ctermid, ctermid_r - generate path name for controlling terminal
char *ctermid(char *s);
char *ctermid_r(char *s);
The ctermid() function generates the path name of the controlling ter‐
minal for the current process and stores it in a string.
If s is a null pointer, the string is stored in an internal static area
whose address is returned and whose contents are overwritten at the
next call to ctermid(). Otherwise, s is assumed to point to a character
array of at least L_ctermid elements. The path name is placed in this
array and the value of s is returned. The constant L_ctermid is defined
in the header <stdio.h>.
The ctermid_r() function behaves as ctermid() except that if s is a
null pointer, the function returns NULL.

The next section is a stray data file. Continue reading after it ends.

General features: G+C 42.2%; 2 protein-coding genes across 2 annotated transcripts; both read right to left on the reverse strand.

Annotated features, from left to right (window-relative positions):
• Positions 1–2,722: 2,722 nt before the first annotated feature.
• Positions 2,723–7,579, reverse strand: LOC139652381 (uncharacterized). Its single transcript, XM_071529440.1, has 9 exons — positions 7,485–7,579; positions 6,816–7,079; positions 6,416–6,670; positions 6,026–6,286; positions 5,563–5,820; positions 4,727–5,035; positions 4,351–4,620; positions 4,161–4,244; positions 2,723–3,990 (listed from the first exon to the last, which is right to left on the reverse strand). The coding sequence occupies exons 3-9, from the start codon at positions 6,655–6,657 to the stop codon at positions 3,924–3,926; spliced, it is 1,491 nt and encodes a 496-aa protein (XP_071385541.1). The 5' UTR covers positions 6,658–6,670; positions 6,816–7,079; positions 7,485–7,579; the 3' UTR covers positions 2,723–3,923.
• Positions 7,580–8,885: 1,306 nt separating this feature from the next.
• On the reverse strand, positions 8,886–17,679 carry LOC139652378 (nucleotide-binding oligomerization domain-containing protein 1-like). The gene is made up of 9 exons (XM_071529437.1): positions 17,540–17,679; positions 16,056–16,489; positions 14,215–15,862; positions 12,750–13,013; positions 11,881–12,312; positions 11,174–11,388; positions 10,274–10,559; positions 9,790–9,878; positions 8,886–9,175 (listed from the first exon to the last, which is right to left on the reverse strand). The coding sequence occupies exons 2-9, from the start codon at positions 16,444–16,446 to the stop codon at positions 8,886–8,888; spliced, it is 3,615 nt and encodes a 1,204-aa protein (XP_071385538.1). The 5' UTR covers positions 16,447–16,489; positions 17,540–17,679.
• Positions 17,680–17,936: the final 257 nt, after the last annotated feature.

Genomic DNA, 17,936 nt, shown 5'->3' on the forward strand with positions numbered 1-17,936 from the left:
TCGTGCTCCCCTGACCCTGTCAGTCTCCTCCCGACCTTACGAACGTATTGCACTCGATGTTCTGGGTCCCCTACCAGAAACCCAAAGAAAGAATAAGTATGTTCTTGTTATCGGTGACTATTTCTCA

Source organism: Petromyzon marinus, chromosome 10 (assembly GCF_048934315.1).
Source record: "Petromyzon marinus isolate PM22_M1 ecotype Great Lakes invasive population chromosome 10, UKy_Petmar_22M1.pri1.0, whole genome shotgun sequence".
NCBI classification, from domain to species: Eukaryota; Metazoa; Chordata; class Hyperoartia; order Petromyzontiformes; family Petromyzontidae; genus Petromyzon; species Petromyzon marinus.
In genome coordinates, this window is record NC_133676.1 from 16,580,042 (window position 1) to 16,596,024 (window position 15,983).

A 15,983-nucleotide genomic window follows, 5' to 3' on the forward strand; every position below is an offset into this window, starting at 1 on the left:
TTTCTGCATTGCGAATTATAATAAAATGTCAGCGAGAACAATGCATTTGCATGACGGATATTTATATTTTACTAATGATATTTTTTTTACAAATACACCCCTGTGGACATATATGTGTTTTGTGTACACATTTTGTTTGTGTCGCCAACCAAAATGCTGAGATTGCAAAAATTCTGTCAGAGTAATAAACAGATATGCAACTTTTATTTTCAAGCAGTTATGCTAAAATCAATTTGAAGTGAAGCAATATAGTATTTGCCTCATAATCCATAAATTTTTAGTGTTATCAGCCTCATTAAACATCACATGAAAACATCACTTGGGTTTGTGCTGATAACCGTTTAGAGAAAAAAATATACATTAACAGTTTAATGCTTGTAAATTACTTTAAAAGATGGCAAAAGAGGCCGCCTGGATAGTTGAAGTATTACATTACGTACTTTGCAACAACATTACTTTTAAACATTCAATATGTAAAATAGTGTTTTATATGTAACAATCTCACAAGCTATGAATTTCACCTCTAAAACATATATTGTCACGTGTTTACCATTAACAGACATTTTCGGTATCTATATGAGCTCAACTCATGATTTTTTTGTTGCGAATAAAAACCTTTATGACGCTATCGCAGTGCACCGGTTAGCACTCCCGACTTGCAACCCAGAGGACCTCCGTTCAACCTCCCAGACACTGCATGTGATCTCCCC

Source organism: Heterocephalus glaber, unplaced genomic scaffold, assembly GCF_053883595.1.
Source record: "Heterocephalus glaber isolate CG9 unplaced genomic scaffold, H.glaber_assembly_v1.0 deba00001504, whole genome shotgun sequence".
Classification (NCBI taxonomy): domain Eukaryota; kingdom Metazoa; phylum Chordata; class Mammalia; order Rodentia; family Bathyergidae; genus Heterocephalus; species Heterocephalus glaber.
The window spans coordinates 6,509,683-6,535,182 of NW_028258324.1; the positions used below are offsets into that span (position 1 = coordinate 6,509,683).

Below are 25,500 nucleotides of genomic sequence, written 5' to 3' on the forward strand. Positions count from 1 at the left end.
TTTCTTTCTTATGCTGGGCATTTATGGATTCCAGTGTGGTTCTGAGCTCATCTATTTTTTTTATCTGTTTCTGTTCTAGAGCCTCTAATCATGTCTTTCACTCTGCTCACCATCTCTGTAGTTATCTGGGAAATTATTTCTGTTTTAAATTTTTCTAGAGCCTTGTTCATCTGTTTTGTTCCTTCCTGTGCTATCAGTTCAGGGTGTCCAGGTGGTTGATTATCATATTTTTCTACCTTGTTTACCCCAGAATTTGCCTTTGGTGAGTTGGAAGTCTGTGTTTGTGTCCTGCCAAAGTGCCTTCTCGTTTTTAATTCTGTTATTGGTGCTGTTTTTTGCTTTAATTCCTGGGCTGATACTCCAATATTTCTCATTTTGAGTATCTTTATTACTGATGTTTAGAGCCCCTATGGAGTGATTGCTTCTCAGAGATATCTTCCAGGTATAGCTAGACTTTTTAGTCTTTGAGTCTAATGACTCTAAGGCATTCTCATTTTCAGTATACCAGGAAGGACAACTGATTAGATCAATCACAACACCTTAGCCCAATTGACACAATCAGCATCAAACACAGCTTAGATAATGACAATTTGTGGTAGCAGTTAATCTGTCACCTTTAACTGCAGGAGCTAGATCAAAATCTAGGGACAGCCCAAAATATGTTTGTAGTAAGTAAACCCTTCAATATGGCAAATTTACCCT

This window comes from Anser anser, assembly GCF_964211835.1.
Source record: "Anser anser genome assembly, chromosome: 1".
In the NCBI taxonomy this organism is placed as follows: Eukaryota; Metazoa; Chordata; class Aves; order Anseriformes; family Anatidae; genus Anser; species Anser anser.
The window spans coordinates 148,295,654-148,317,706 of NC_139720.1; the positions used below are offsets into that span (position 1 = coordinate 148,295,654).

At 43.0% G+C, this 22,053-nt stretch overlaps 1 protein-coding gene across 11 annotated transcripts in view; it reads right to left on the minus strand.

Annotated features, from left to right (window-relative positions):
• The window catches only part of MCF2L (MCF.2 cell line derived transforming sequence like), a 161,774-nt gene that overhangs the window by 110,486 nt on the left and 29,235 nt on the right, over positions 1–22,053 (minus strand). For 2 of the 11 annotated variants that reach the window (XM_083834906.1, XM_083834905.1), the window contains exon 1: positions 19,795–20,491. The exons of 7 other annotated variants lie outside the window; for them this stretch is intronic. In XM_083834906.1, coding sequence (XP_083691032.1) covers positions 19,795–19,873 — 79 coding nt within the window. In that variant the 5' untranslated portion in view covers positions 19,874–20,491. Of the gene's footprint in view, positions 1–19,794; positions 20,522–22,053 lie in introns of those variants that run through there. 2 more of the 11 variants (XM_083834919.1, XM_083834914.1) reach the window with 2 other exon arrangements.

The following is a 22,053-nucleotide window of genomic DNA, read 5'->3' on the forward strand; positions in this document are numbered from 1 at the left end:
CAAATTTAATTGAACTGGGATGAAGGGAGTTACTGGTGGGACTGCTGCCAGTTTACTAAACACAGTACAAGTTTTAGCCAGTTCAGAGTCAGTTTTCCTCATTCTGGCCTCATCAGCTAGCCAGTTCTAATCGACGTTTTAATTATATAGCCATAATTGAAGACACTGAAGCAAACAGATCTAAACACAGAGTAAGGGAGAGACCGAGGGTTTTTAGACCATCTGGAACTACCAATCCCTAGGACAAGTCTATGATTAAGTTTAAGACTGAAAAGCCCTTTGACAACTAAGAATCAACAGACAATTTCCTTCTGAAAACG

The difference between ctermid() and ttyname(3C) is that ttyname() must
be passed a file descriptor and returns the actual name of the terminal
associated with that file descriptor, while ctermid() returns a string
(/dev/tty) that will refer to the terminal if used as a file name. The
ttyname() function is useful only if the process already has at least
one file open to a terminal.
The ctermid() function is unsafe in multithreaded applications. The
ctermid_r() function is MT-Safe and should be used instead.
When compiling multithreaded applications, the _REENTRANT flag must be
defined on the compile line. This flag should be used only with multi‐
See attributes(5) for descriptions of the following attributes:
│ ATTRIBUTE TYPE │ ATTRIBUTE VALUE │
│Interface Stability │ ctermid() is Standard │
│MT-Level │ ctermid() is Unsafe; cter‐ │
│ │ mid_r() is MT-Safe │
SEE ALSOttyname(3C), attributes(5)
Jul 25, 2000 CTERMID(3C)